Practicing Witness: A Missional Vision of Christian Practices

Download PDF: Myers, Practicing Witness


Benjamin T. Conner

Grand Rapids, Michigan: Eerdmans, 2011. 136 pages. $16.00.

In Practicing Witness, Benjamin T. Conner draws missional theology into a “collegial interchange” with contemporary theological discussions in order to offer a fuller, and more compelling, vision for practical theology in contemporary contexts. This is a revision of Conner’s doctoral dissertation that he defended at Princeton Theological Seminary under the advisement of Darrell Guder, a leading voice in the missional theology conversation. Conner’s thesis comes in two parts, which simultaneously supplement each other. The first part of his thesis is that missional theology requires deeper attention to Christian practices than the literature currently exhibits. The second part of his thesis is that exponents of Christian practices require a missional orientation to carry their aims to fruition in the life of the church. He writes, “I will argue that an understanding of Christian practices that is informed by missional theology makes explicit and pronounced the witnessing aspect of Christian practices that is occasionally stated but undernourished theologically in the practices discussion” (6). The merging of these two discussions results in what Conner labels “practicing witness.” His argument in defense of this practicing witness is concise, clear, and compelling, and participants in both camps will find Conner’s work a welcome conversation starter.

Like many works of practical theology, Conner’s arises from an on-the-ground, theological crisis. In his ministry to differently abled teenagers, Conner’s experiences challenged the theological convictions and ministerial paradigms he had received through his theological education. He found himself confronted with the task of addressing faith formation—discipleship—in a way that did not merely re-inscribe the sociological (and ecclesiological) exclusion of those who are differently abled. He writes, “My time with the kids in our ministry has been filled with such experiences that have challenged my understanding of able and disabled, my notion of ministry and witness, and my fundamental understanding of faith and discipleship” (2–3). Conner found the Practicing Our Faith discussion, whose leading voices include Craig Dykstra and Dorothy Bass, a welcome conversation partner in his ministry to differently abled teens.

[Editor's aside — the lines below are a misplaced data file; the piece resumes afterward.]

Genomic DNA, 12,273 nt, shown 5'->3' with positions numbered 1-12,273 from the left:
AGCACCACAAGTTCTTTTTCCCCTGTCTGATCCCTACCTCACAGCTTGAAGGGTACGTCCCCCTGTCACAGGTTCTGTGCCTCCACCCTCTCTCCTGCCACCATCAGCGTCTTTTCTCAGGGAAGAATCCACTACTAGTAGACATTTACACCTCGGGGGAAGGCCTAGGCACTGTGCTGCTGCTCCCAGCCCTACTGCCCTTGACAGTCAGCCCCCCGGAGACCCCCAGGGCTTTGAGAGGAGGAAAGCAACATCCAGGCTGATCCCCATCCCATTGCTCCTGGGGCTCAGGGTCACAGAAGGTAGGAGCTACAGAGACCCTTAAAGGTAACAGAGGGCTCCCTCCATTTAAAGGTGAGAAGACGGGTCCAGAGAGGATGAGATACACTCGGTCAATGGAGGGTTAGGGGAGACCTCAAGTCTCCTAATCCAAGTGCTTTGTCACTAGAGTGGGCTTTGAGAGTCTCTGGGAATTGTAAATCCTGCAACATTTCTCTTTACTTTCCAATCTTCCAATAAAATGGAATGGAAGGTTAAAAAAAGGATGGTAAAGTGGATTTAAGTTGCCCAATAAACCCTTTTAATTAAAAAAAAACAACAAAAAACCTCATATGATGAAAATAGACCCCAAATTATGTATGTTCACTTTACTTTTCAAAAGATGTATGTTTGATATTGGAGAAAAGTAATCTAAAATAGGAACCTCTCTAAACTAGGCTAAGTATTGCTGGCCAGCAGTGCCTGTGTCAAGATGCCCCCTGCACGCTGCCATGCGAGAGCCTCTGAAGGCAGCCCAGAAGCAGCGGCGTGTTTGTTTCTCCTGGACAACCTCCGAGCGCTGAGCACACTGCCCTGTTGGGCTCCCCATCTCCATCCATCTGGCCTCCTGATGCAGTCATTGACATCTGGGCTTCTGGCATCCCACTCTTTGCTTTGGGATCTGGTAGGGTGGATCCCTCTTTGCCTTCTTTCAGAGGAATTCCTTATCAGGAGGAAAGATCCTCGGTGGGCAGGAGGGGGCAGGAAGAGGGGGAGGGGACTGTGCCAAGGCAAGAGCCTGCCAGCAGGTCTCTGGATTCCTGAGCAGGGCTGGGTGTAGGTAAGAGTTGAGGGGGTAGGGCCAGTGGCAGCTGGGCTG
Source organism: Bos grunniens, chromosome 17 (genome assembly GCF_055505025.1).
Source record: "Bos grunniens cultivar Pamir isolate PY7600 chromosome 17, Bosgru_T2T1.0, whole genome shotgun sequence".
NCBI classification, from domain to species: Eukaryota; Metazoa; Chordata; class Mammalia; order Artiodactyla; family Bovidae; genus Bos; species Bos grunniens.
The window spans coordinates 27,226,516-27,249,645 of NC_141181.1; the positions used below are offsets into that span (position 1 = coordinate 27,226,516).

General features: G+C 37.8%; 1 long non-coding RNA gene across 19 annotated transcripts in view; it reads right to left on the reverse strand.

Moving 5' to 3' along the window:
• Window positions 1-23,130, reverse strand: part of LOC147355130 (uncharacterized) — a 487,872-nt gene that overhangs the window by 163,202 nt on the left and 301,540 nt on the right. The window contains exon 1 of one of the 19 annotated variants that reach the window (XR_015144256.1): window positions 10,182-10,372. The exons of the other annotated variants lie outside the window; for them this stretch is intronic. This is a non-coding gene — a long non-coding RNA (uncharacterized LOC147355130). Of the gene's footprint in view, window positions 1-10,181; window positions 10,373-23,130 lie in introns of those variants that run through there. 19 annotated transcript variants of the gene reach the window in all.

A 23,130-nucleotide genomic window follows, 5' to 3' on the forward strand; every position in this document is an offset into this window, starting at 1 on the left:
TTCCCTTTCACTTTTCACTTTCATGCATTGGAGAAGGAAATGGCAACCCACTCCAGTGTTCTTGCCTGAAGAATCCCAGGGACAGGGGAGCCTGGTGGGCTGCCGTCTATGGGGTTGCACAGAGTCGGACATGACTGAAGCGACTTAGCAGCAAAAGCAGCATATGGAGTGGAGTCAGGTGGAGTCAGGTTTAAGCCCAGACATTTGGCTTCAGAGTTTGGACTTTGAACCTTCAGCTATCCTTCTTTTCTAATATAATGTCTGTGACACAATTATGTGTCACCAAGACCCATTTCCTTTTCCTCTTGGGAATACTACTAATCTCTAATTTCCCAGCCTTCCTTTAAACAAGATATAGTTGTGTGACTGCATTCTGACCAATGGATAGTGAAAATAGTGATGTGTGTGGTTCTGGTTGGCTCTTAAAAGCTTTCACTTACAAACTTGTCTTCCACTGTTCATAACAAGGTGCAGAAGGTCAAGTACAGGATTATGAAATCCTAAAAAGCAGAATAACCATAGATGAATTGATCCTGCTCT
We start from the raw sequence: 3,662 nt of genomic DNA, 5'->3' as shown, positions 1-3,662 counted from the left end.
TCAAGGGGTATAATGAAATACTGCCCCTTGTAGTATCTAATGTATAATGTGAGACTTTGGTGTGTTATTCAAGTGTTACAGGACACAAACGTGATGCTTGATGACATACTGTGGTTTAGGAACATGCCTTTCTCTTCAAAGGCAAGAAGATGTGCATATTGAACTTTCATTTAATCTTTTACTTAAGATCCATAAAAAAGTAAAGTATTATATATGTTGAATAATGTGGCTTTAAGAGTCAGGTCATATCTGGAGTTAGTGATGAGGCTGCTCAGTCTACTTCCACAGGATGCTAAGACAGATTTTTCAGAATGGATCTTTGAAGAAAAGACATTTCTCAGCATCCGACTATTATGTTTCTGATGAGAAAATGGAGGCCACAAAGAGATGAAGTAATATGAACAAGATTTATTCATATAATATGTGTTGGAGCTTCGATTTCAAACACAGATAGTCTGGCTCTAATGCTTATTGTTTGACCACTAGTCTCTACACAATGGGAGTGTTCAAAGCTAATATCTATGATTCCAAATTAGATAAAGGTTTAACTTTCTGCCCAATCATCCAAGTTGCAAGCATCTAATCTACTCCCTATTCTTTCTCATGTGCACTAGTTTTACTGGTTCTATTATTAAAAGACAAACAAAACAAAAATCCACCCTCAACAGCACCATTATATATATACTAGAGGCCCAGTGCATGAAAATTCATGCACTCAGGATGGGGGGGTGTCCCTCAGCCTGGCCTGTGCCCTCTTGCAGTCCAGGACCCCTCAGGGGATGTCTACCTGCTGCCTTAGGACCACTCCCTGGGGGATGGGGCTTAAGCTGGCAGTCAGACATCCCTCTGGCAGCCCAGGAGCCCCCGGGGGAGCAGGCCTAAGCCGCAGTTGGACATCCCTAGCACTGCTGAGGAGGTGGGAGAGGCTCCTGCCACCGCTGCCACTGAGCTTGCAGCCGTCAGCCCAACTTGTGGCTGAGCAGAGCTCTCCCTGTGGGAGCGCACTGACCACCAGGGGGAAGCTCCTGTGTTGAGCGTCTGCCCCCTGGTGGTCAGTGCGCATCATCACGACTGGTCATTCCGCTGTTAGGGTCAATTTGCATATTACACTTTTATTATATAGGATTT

In chapter two, Conner moves in the direction of the symbiosis he envisions by introducing the major voices and key concepts in the missional theology (a.k.a. missional church) conversation. He defines missional theology as a kind of practical theology in which all aspects of ecclesial life and mission participate in the mission of God (Missio Dei) toward the redemption of the created order. Missional theology thus touches upon all aspects of theological education and church praxis to the end of enabling Christ-followers to partner with the Holy Spirit in particular ways in particular contexts. With marked dexterity, Conner introduces the major voices in the missional church conversation. He begins with Lesslie Newbigin and David Bosch’s first-wave missional theology in route to the second-wave missional theology articulated by Darrell Guder and George Hunsberger. For those unfamiliar with the discussion, they can rest assured that Conner’s exposition is a clear and accurate overview; for those familiar with the conversation, Conner provides historical insight and a number of details seldom mentioned in scholarly treatments. Sifting through the theological voices, Conner concludes: